World champion had earlier on taken the intermediate sprint, but hopes of taking red jersey to Milan now out of his hands

Andrea Guardini of Farnese Vini has won the Italian team's second Giro d'Italia stage inside five days, beating world champion Mark Cavendish in a hard fought sprint in Vedelago and dealing a blow to the Team Sky rider's hopes of taking the red points jersey all the way to Milan. Androni Giocattoli-Venezuela's Roberto Ferrari came third. Team Sky had earlier chased down a break to enable Cavendish to take maximum points at the day's intermediate sprint, but the destination of the jersey is now out of his hands and will depend on where maglia rosa Joaquin Rodriguez of Katusha places over the final two road stages.

With some big climbs coming ahead of the intermediate sprints on the final two road stages tomorrow and on Saturday, today was the last chance for the world champion to build a cushion over Joaquin Rodriguez, who in winning yesterday’s stage in Cortina d’Ampezzo had moved to just one point behind the Team Sky man in the points classification.

The Spaniard’s goal, of course, is the maglia rosa, not the maglia rossa, but because the Giro, unlike the Tour de France or the Vuelta, awards the same points irrespective of the type of stage, Rodriguez has emerged as Cavendish’s closest challenger almost by default.

The Katusha rider leads the general classification by 30 seconds from Garmin-Barracuda’s Ryder Hesjedal, and should pick up more points over the next two days. Just how many will determine who will be standing on the podium outside Milan’s cathedral in the red jersey come Sunday evening following that afternoon’s individual time trial.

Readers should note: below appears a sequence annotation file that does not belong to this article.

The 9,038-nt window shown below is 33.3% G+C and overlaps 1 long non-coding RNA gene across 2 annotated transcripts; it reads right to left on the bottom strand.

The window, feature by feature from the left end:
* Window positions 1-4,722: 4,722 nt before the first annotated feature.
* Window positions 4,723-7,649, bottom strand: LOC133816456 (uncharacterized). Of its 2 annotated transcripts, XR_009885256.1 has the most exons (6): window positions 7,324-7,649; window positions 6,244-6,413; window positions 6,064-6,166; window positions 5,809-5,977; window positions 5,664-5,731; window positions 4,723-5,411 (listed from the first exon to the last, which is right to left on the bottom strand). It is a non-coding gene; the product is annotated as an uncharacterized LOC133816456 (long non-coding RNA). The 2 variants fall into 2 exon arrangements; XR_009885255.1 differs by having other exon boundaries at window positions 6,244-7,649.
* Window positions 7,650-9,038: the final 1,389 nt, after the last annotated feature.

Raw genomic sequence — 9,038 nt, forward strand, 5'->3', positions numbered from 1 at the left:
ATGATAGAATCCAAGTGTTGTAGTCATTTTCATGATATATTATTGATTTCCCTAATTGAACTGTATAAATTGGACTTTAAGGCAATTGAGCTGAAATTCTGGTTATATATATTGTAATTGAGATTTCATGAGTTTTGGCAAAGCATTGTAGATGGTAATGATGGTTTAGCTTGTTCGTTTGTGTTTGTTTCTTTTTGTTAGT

Should it be Cavendish, he would be only the fifth man to have won the points classification in all three Grand Tours – the others being Eddy Merckx, Djamolidine Abdoujaparov, Laurent Jalabert and Alessandro Petacchi.

Team Sky, missing Jeremy Hunt and Peter Kennaugh who both departed the race this week, worked hard to chase down a four-man break today to ensure Cavendish was in a position to take the maximum five points on offer at the intermediate sprint.

Of that quartet, Manuele Boaro of Saxo Bank looked particularly aggrieved at the peloton bearing down on the escapees at a much earlier point in the stage than would normally be expected, with the intermediate sprint coming some 65 kilometres from the finish.

Once the catch had been made, Cavendish as expected crossed the line first, but not before he had to see off a challenge to the line on an uphill drag by Alessandro Spezialetti of Lampre-ISD.

There was still more work to be done by Team Sky as further attacks went off the front, the one that eventually stuck including Rabobank’s Stef Clement who had been in that earlier group.

The last man left from that group was FDJ’s Mickael Delage, who was also joined by Lars Bak of Lotto-Belisol but the pair were caught with four kilometres left of today’s mainly downhill, 149km stage from San Vito di Cadore, raced at a shade under 50 kilometres an hour, making it the fastest road stage in the Giro's 113-year history.